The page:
Manufactured by Welsh company Energist, NeoGen Plasma has a crucial point of difference compared to the type of plasma devices we’re already familiar with – it uses nitrogen. The key point here is that nitrogen doesn’t need oxygen to create plasma, and oxygen, as a key component in fire, is what causes the skin to char in traditional plasma treatments, causing those microscopic burns. Instead, with NeoGen, atmospheric oxygen is ’pushed’ out of the way as the nitrogen plume comes out of the device’s tip, so that by the time the energy hits the skin there is no oxygen present. This means that the outer layer of skin remains intact, with no charring, ablation, puncturing or vaporizing of the skin.
Making plasma safe again
‘Plasma as a whole gets a bad name because it’s associated with plasma pens and plasma shower – potentially very dangerous devices,’ says Dr Raj Thethi. ‘I’ve had patients come into clinic six months or a year later after being treated with those devices, and the scars still haven’t gone – this is psychologically and physically traumatizing.’ Dr Thethi, a TTG-registered practitioner and the first doctor in the UK to use NeoGen in clinic, says that keeping the skin intact is crucial for healing to commence.
Instead, he explains, ‘NeoGen’s plasma thermal energy permeates the skin’s surface, conducting high temperatures via water contained within the patient’s tissue, penetrating to the reticular dermis [the thick bottom layer of the skin]. The heat generated can be very tightly controlled, which translates into predictable, reliable outcomes. I don’t want anything unpredictable in my clinic – I want to make sure that I am tightening, resurfacing and regenerating the skin in a safe framework where it won’t cause my patients any harm.’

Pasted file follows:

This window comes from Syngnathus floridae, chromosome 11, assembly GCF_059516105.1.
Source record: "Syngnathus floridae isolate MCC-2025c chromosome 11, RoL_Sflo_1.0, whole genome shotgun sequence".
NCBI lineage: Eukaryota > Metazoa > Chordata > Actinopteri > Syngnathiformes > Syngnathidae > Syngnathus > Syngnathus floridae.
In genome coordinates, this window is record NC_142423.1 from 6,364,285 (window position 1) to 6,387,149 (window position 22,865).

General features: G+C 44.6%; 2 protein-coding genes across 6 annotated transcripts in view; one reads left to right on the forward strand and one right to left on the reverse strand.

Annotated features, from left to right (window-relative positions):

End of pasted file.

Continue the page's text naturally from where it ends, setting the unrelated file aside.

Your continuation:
Plasma as a whole gets a bad name because it’s associated with plasma pens and plasma shower – potentially very dangerous devices.
Because the energy targets water in the skin tissue, patients need to be well hydrated in the days before treatment, and Dr Thethi applies a hydrating mask to the skin prior to using the device. The NeoGen device allows the practitioner to select the required depth of energy depending on each patient and what they’re trying to achieve, which again means that downtime can be easily predicted depending on the intensity of the treatment – from superficial tightening all the way through to deep skin regeneration comparable to ablative CO2 treatments.
‘The layer of non-viable tissue will then flake off over four to seven days, and the underlying skin gets a massive reboot and comes through as if it were young skin again – tmhose ongoing architectural changes will continue to occur for three to six months after treatment,’ explains Dr Thethi. He describes the result as having ‘taken away the frosted glass – the skin looks fresher, younger, smoother and firmer.’
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